Has laparoscopic bariatric surgery been accepted in Japan? The experience of a single surgeon

Kazunori Kasama, Nobumi Tagaya, Eiji Kanahira, Akiko Umezawa, Tetsuya Kurosaki, Takashi Oshiro, Makoto Ishikawa, Yuka Negishi, Yoshimochi Kurokawa, Norio Suzuki, Yasuharu Kakihara, Shoujirou Taketsuka, Kenji Horie, Tetsuya Nakazato, Eri Kikkawa, Sayuri Kabasawa, Yuko Fukuda, Kazuko Sonoda

    Research output: Contribution to journalArticlepeer-review

    25 Citations (Scopus)

    Abstract

    Background: Obesity is steadily increasing in Asia due to factors such as a lack of exercise, adoption of a more Western diet, changing lifestyles, environments, or stresses. Even in Japan, this tendency is notable, and metabolic syndrome has become widely recognized. However, bariatric surgery is still uncommon in Japan. There are no adequate data regarding the experience and outcome of bariatric surgery in Asia. Here, we report on the current status of morbid obesity and the outcomes of bariatric surgery by a single surgeon in Japan. Methods: Between February 2002 and January 2008, we have performed laparoscopic bariatric surgery for morbid obesity in 178 cases. They consisted of laparoscopic Roux-en-Y gastric bypass (LRYGBP) in 105 cases, laparoscopic sleeve gastrectomy (LSG) in 26 cases, laparoscopic sleeve gastrectomy with duodenal jejunal bypass (LSG/DJB) in 14 cases, laparoscopic adjustable gastric banding (LAGB) in 13 cases, and laparoscopic biliopancreatic diversion with duodenal switch in one case under the same protocol of follow up. The first author of this paper performed all procedures. Results: One hundred and thirty-eight patients with a follow-up of over 3 months after surgery were enrolled. LRYGBP accounted for 72% of all bariatric procedures. The reduction of weight and body mass index (BMI) in LRYGBP and LSG showed similar results. These outcomes were superior to those of LAGB. Percentage of excess BMI loss (%EBMIL) of LRYGBP showed greater reductions at follow-ups 6, 9, 12, and 18 months after surgery compared to that of LRYGBP and LAGB. All procedures resulted in over 50% of %EBMIL after 18 months of follow-up. There was no postoperative mortality within 30 days after surgery. Preoperative comorbidity including diabetes mellitus, hypertension, and hyperlipidemia were resolved or improved after surgery in most patients. Conclusion: In bariatric surgery, LRYGBP is the most effective treatment for morbid obesity, while LAGB has a low risk of postoperative complications. LSG is also a safe procedure for supermorbidly obese patients. We expect that bariatric surgery will be a common procedure for patients with morbid obesity in Japan.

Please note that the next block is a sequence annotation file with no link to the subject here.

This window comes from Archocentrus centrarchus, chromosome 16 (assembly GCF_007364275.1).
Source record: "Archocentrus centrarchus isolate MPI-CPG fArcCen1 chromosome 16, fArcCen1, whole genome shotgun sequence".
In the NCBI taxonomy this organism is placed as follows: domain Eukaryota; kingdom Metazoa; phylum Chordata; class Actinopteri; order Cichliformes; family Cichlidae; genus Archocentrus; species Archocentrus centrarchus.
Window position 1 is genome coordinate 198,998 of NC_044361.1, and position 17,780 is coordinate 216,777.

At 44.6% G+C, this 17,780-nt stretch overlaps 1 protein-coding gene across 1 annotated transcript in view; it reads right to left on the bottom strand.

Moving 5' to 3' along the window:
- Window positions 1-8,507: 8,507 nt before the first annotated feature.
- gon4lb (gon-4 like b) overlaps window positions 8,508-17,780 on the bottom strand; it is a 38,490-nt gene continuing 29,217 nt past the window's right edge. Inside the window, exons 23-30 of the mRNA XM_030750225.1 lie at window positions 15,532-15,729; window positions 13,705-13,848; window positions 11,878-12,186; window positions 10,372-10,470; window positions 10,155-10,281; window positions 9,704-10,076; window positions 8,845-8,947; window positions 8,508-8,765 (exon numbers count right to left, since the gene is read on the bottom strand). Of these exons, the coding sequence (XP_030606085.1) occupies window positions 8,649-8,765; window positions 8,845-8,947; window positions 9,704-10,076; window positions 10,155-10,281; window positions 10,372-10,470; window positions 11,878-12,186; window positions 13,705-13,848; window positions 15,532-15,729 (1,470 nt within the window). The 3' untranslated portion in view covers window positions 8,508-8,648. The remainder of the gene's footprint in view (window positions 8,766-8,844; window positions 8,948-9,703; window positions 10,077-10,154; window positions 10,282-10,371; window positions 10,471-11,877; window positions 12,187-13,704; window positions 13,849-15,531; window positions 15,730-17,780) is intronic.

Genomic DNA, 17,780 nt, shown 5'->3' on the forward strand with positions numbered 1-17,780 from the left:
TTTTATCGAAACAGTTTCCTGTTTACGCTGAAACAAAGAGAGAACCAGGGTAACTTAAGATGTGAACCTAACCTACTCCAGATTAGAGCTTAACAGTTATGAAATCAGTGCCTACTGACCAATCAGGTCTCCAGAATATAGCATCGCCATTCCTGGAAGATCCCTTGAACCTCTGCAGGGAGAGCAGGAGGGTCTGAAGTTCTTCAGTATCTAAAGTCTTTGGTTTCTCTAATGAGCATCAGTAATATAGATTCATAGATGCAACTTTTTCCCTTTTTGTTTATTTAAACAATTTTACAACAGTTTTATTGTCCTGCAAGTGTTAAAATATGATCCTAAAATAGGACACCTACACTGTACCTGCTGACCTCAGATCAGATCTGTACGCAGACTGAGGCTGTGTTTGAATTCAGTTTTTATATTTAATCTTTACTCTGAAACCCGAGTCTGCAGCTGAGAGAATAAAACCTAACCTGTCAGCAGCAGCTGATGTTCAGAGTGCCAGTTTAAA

Original languageEnglish
    Pages (from-to)1473-1478
    Number of pages6
    JournalObesity Surgery
    Volume18
    Issue number11
    DOIs
    Publication statusPublished - 2008 Nov

    Keywords

    • Bariatric surgery
    • Gastric banding
    • Gastric bypass
    • Laparoscopic treatment
    • Morbid obesity
    • Sleeve gastrectomy

    ASJC Scopus subject areas

    • Surgery
    • Endocrinology, Diabetes and Metabolism
    • Nutrition and Dietetics

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